Having all come from physical science backgrounds, our team was interested in what we could do with data that could have an impact on the medical world. After hearing the presentation from Oxford Nanopore Technologies, we realised that the ability to sequence genomes was taking leaps and bounds. So why isn't the processing of these massive code bases accelerating at the same rate?

What it does

The project uses the US National Center for Biotechnology Information's BLAST (Basic Local Alignment Search Tool) to create a simple, user-friendly web app that delivers high-accuracy testing for water-borne pathogens from the typical output of a Nanopore device.

BLAST finds regions of similarity between biological sequences via their website or API . Although very powerful, it is cumbersome and heavy duty, making queries slow and high effort. Using the tool and interpreting the results requires time and background knowledge, lowering accessibility, especially for use out in the field. API queries require a lot of time and are subject to failing due to connection issues. FastBLAST takes all the effort out of this process. The user simply has to supply an RNA sequence (obtainable using the Nanopore device) to instantly find out whether their water source is safe.

We believe that encouraging greater access to this incredible wealth of information would greatly boost research capabilities in this area.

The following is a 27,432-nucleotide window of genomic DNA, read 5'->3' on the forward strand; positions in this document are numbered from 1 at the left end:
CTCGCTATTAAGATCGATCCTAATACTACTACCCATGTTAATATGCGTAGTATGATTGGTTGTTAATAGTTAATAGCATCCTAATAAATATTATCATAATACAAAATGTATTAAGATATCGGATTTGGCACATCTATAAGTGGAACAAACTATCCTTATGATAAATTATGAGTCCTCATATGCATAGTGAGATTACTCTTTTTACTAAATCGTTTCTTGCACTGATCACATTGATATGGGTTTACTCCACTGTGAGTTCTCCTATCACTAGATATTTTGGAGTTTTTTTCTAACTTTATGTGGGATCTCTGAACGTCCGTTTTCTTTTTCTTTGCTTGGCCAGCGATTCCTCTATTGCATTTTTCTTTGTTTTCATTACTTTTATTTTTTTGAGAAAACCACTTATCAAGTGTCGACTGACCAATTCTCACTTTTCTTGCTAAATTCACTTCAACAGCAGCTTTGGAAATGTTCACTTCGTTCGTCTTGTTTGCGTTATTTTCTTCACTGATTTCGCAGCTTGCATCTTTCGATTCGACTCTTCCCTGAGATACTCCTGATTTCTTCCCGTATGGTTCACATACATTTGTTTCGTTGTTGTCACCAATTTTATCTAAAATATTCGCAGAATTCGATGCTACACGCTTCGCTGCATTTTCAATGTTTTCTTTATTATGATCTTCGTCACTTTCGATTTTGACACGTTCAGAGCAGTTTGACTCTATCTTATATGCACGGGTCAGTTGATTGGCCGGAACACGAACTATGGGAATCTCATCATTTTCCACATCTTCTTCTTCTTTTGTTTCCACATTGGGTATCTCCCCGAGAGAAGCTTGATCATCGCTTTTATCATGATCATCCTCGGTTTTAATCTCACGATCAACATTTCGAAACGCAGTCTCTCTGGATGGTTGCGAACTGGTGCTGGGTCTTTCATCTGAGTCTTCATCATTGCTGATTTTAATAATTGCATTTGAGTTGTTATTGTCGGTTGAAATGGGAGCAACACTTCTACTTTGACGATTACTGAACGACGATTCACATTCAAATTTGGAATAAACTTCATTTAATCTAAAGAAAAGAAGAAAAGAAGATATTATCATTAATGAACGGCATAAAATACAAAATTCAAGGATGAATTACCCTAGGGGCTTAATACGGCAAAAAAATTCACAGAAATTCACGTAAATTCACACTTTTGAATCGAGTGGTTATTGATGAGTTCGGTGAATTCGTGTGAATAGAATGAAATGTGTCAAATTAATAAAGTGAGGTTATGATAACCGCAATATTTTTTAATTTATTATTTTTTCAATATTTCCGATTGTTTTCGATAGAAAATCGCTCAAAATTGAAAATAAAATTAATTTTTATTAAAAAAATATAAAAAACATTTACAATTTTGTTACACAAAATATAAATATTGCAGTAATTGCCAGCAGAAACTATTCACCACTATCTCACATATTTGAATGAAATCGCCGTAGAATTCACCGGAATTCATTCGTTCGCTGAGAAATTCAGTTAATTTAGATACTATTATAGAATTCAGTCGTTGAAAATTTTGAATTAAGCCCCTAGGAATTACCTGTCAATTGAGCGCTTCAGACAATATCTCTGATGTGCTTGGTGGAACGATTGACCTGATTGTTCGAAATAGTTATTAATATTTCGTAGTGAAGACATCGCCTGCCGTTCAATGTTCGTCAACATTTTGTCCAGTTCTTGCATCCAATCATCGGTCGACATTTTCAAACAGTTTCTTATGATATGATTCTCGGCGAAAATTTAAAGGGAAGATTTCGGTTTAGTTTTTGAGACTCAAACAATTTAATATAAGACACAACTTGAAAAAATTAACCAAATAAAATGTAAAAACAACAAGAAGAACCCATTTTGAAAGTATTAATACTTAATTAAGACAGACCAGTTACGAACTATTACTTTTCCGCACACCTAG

How we built it

We researched the depth of information available before attempting to build a modern proof-of-concept GUI for a local copy of the tooling. Using a local dataset rather than BLAST’s extensive database enables much faster query times and reduces errors related to internet connection, without sacrificing accuracy. The Python deep analysis scripts use NumPy and Pandas libraries to interrogate the dataset to check for known water pathogens. We then built up a server-side Django API with SQLite DB. This DB stores information about particular bacteria, and the operon labels, and corresponding sequences, that identify them. The Django server presented API access to an AngularJS front-end, enabling the building of a modern website. Due to time constraints, we only hosted this locally and did not productionize.

Challenges we ran into

Other than some technology challenges, as much of the stack is relatively new to most of our team, the biggest challenge was working out how we could apply our physical science backgrounds to a medical problem that was solvable in 24 hours!

Accomplishments that we're proud of

We're proud to have gained a better understanding of the challenges, as well as the interesting opportunities, that technology faces in UK medicine. It has been a pleasure to hear about all the awesome projects people have been getting up to!

What we learned

We all tried to expose ourselves to new technologies during this project. Sam learnt how to code in AngularJS, Rusheb was exposed to the Django framework, George grappled with new python libraries and Marc learnt about the challenges in writing server code We were all incredibly interested to learn about the BLAST algorithm, and how it differs to a fuzzy search (a concept we are more familiar with).

What's next for FastBLAST?

More integration & functionality in to the GUI to present a more powerful yet friendly user experience. We would also like to play around with more of the genome datasets, applying the solutions provided to a wider range of potentially dangerous diseases in a similarly accessible way.

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